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RALEIGH -- Wake County's new $ 550 million school construction plan won the conditional endorsement Friday of an advisory committee that includes key opponents of last year's failed bond issue.
Committee members said they would campaign for a $ 500 million bond issue to help finance the plan if the school board would lobby the General Assembly to make two legislative changes they say would help control public school costs.
"The school board's response to the advisory committee's recommendations was encouraging and shows a commitment to build schools without raising taxes," said committee member Chuck Fuller, director of N.C. Citizens for a Sound Economy. "And I look forward to seeing both a bond referendum passed and all of our legislative initiatives enacted." Fuller led a public campaign that helped defeat a proposed $ 650 million bond issue last year.
Bill Fletcher, the school board chairman, said board members probably would support one of the committee's proposals to the
legislature: creating a public authority to oversee the design, construction and maintenance of schools and other county buildings. Board members also will discuss the committee's second policy proposal: to lift the state limit on the number of new charter schools.
The 29-member advisory committee was formed by county leaders last year after voters overwhelmingly rejected the bond issue. Led by chairman Jim Talton, a Raleigh businessman, it included both supporters and opponents of the 1999 school construction plan. In April, the committee proposed a cheaper construction plan with 28 cost-cutting recommendations.
The school board responded Wednesday with a new capital plan that administrators say borrowed heavily from the Talton committee's recommendations. The plan would pay for 14 new schools and renovations at 25 existing schools by 2004, without raising taxes.
All 19 of the committee members who met with the school board Friday agreed to sign a conditional letter of support for the school's new capital plan. Three of them had fought the 1999
proposal: John Hood, president of the John Locke Foundation; Ferris Chandler, a member of the Wake County Taxpayers Association's board of directors; and Fuller.
"It's important that we have the group on board," Fletcher said. "But a lot of work still needs to be done to get the bond issue passed. This group can help us let the broad community know this is a good plan."
The county commissioners are expected to vote Aug. 7 to schedule a bond referendum Nov. 7. They will likely set the bond amount at $ 500 million with the rest of the money coming from cash.
"As of today, the program is now on track," said Tony Habit, a committee member who supports the bonds and president of the Wake Education Partnership, a nonprofit support group for the school system.
The new school construction plan is smaller than last year's proposal to spend $ 938 million, financed largely with a $ 650 million bond issue. School leaders say the new plan will keep up with enrollment growing by 3,500 students a year. As many as 12 percent of the expected 98,000 students this fall will be in trailer classrooms.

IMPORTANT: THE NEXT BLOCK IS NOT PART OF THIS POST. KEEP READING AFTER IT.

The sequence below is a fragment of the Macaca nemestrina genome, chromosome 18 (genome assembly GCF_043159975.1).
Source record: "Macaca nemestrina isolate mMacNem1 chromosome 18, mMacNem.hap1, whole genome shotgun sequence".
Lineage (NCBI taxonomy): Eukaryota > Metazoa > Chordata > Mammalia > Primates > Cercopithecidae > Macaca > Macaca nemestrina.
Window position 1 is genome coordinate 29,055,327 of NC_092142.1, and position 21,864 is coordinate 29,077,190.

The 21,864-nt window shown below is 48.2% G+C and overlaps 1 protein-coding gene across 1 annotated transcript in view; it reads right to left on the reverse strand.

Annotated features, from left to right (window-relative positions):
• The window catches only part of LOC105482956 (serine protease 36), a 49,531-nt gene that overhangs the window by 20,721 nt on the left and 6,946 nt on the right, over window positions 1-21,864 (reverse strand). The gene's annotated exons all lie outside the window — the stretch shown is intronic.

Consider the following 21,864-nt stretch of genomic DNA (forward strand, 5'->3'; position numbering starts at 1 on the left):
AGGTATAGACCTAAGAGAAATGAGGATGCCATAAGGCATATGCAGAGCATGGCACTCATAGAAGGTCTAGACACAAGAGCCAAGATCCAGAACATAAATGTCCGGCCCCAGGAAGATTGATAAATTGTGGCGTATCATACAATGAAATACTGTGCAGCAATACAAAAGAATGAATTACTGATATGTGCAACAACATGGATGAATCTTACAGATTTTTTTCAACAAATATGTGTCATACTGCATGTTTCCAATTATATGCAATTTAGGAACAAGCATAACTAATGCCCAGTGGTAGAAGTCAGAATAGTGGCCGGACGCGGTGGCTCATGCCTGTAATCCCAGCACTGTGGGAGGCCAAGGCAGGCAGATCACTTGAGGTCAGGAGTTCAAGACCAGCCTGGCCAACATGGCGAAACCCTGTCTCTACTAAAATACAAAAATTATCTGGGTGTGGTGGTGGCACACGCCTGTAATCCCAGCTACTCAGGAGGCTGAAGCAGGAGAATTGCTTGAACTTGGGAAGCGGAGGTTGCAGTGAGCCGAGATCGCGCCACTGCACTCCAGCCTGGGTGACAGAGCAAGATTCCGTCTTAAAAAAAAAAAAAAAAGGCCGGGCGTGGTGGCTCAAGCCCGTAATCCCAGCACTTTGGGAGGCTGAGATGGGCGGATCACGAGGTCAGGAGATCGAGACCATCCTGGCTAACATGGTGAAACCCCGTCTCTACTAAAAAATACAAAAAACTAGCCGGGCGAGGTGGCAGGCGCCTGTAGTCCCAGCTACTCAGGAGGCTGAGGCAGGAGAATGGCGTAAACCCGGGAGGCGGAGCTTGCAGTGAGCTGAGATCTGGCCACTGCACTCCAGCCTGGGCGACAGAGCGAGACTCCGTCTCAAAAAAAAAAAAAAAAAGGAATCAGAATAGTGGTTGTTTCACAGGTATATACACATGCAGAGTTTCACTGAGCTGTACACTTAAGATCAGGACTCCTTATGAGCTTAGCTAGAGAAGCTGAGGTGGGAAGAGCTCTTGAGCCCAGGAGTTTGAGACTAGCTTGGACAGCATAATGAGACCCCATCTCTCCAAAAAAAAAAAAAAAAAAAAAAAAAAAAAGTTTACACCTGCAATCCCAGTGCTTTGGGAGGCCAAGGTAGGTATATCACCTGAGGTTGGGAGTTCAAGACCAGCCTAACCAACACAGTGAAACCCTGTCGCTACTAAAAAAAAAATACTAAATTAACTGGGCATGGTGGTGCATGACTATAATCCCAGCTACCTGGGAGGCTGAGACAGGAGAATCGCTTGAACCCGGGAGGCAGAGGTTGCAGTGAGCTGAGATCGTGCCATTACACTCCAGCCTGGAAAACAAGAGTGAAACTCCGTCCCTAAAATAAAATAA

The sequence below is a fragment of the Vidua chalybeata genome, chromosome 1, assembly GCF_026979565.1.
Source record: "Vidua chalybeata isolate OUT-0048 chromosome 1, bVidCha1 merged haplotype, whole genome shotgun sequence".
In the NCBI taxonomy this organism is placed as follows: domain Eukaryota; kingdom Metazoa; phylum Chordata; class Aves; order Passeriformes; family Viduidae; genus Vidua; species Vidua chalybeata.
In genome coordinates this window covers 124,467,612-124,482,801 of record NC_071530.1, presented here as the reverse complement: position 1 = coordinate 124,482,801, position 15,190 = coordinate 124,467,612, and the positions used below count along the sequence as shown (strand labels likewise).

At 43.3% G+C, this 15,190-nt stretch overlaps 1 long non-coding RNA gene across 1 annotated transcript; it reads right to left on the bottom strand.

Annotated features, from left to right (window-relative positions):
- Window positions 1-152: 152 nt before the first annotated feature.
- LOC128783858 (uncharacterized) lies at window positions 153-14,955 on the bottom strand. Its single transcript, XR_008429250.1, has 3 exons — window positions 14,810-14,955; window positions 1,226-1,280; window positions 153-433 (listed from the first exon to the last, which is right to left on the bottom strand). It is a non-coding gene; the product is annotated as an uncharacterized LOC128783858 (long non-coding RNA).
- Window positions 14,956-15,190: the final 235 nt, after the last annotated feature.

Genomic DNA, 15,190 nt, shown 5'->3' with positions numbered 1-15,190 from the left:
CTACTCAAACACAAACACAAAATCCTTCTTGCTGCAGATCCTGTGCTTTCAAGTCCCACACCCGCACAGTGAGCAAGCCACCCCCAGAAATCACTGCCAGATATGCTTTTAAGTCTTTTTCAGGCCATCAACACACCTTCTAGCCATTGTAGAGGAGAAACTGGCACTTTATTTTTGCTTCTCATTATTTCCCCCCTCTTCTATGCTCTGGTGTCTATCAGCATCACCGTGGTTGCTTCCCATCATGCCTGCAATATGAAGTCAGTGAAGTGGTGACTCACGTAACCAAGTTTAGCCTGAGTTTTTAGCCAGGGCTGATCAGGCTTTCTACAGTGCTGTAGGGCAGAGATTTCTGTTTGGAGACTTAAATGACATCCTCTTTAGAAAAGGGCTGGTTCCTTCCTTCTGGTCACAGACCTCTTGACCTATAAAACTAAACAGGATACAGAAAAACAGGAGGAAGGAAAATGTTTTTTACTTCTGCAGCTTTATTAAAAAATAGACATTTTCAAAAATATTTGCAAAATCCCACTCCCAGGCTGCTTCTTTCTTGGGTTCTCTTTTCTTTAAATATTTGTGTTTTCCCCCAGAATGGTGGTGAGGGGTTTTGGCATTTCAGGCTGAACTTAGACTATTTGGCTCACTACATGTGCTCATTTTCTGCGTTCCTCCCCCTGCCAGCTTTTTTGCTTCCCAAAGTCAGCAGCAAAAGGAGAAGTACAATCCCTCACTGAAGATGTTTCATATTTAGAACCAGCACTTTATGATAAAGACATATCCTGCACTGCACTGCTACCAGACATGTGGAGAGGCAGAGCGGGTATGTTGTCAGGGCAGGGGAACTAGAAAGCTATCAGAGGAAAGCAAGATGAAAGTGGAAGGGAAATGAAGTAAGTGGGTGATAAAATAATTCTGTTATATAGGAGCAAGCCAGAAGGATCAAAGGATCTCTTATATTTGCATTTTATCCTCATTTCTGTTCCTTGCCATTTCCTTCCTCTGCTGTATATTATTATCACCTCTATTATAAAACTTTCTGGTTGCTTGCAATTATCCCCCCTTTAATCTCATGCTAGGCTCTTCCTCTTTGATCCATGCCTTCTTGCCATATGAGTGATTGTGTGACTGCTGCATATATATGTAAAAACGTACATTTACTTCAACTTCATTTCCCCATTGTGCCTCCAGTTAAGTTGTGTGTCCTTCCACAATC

School officials said they incorporated 16 Talton committee recommendations and did not adopt one proposal.
Committee members accepted the school system's explanation Friday that the remaining 11 recommendations were considered in good faith, even if they're not incorporated into the construction plan.
As the Talton committee wanted, the school system's new plan calls for more year-round schools, schools with smaller square footage and no funding for technology and support facilities.
"The plan they described to us looked very much like what we approved ... ," Hood said. "They've essentially adopted the framework of our plan."
Two areas of contention were charter schools and the new building authority, which both need legislative approval.
The committee recommended the new county building authority after members said the school board had neglected maintenance needs. Fletcher told the committee that he doesn't expect the board to object to this new authority. For one thing, Ray Massey, the associate superintendent who oversees maintenance, supports the idea.
The committee also wants the board to lobby the state to remove the limit on the number of charter schools in Wake County, an idea members say will help keep up with rising enrollment. This recommendation is linked with a request that the state remove constraints over how the Wake school system budgets its funds.
The General Assembly capped the number of charter schools in the state at 100, with 95 charters already issued. Richard Clontz, a consultant for the state Department of Public Instruction, explained the cap was needed because charter schools are still new and considered experimental.
Fletcher told the committee he didn't feel threatened by charter schools. Board member Kathryn Quigg said she would support lifting the cap if Wake also got the related spending flexibility.
Fletcher said he would ask the board to discuss adding both items to its legislative agenda.
As long as the board lobbies for both items, Chandler said, he'll ask the Taxpayers Association, which helped kill the 1999 bond issue, to give its conditional support. State Rep. Russell Capps, president of the Taxpayers Association, said the opinions of Chandler, Fuller and Hood will go a long way in helping them make their decision.
"We certainly want to be a help to the schools and not a hindrance," Capps said.